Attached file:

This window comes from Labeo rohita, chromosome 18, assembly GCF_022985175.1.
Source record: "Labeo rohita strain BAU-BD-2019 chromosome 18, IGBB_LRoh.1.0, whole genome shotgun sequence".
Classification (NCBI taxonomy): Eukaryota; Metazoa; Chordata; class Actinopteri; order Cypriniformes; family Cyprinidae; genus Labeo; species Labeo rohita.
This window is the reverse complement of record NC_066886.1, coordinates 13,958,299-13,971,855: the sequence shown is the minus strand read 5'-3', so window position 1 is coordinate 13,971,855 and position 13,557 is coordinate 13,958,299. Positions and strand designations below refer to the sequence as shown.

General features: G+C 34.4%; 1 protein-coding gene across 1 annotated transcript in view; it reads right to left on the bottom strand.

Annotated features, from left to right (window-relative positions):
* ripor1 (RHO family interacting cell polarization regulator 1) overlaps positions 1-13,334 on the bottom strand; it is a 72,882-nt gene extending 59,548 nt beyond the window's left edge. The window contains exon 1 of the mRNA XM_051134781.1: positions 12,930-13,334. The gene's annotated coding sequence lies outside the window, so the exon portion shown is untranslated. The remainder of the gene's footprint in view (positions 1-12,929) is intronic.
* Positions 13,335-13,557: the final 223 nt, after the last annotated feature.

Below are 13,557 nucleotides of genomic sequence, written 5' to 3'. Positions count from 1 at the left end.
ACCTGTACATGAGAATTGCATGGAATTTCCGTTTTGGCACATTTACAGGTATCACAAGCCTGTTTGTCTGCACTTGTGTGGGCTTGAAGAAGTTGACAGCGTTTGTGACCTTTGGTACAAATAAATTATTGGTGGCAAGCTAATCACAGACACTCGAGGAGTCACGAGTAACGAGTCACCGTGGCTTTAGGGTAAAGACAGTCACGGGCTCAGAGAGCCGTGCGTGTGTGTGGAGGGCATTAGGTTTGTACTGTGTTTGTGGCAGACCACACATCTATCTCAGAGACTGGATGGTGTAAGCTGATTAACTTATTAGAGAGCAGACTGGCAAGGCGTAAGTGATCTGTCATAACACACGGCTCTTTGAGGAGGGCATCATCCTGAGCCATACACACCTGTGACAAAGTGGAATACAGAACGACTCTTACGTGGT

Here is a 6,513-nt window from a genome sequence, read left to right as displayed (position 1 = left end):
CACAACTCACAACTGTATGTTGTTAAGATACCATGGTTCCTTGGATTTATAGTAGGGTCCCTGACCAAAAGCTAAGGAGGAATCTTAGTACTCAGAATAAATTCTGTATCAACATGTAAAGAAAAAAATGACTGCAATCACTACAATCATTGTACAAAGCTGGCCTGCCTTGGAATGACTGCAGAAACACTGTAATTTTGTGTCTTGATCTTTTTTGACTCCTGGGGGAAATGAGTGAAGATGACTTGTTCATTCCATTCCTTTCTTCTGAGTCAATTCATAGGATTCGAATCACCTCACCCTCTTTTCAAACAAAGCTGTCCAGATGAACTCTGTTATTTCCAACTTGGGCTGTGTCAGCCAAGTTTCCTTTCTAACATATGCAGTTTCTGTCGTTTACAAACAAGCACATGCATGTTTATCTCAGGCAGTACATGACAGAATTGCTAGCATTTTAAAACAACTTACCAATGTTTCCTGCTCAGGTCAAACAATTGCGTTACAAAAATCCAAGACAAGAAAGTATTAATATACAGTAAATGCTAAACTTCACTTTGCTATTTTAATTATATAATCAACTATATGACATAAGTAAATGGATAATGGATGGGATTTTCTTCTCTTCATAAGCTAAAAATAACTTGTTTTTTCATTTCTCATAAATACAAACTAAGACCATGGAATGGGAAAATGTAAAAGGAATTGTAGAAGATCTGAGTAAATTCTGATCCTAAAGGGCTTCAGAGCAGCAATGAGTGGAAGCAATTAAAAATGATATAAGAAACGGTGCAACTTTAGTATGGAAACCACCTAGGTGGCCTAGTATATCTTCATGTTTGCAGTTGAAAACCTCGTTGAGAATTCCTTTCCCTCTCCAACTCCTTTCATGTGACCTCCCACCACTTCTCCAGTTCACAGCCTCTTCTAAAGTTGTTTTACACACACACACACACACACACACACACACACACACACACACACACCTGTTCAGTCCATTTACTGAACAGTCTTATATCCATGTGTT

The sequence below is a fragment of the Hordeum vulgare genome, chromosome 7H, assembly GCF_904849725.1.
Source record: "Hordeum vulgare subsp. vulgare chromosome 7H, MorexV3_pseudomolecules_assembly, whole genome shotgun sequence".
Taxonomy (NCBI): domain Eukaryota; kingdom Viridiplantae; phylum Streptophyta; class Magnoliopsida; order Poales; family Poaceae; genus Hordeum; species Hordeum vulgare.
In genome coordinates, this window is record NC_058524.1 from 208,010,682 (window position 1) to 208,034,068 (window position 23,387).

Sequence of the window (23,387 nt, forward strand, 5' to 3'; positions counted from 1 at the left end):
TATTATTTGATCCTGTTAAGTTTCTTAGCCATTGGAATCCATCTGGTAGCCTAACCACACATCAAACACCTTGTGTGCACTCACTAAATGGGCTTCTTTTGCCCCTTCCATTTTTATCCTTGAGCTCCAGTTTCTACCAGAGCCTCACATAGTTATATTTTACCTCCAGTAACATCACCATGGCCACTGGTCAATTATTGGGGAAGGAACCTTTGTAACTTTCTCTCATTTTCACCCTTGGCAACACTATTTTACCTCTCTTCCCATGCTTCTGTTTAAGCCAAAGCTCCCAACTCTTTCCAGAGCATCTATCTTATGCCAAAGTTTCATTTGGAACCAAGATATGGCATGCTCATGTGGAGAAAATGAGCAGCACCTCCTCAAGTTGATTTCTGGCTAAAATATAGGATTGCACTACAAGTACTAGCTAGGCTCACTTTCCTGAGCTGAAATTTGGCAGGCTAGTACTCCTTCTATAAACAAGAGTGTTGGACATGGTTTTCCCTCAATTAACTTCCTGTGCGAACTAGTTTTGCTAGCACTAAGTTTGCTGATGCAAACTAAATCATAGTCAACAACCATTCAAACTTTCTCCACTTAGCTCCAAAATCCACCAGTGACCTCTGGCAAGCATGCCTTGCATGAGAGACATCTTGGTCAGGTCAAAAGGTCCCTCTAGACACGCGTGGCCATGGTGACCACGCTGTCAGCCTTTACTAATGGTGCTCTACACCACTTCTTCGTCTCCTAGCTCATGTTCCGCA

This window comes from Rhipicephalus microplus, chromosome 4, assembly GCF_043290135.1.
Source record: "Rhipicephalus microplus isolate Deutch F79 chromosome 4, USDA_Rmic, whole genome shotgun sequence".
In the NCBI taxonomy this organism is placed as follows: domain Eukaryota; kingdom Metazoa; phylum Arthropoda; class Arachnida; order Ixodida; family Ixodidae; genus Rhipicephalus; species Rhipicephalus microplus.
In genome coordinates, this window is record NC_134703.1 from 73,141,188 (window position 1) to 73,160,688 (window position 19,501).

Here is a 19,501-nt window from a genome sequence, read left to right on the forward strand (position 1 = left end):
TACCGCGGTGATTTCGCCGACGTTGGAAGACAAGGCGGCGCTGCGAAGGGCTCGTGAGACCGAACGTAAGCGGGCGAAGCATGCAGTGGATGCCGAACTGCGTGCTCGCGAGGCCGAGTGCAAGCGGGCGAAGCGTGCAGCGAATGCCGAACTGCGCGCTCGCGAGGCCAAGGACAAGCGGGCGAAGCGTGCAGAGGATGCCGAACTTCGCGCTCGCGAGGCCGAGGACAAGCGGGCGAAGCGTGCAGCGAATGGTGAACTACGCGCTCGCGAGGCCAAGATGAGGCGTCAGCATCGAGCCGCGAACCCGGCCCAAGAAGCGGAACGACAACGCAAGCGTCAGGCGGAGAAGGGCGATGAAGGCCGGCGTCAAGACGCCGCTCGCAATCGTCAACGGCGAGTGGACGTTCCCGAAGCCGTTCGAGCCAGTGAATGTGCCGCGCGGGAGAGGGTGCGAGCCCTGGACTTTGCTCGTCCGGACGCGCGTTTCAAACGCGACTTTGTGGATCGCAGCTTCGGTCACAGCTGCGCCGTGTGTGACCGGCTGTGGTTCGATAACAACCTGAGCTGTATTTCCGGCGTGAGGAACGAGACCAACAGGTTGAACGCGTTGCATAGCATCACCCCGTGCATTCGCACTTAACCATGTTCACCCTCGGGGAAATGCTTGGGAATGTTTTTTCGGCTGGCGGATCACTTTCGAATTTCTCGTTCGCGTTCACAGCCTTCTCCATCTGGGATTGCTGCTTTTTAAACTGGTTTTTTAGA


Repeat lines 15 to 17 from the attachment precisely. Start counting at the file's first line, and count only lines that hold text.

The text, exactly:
Taxonomy (NCBI): domain Eukaryota; kingdom Viridiplantae; phylum Streptophyta; class Magnoliopsida; order Poales; family Poaceae; genus Hordeum; species Hordeum vulgare.
In genome coordinates, this window is record NC_058524.1 from 208,010,682 (window position 1) to 208,034,068 (window position 23,387).

Sequence of the window (23,387 nt, forward strand, 5' to 3'; positions counted from 1 at the left end):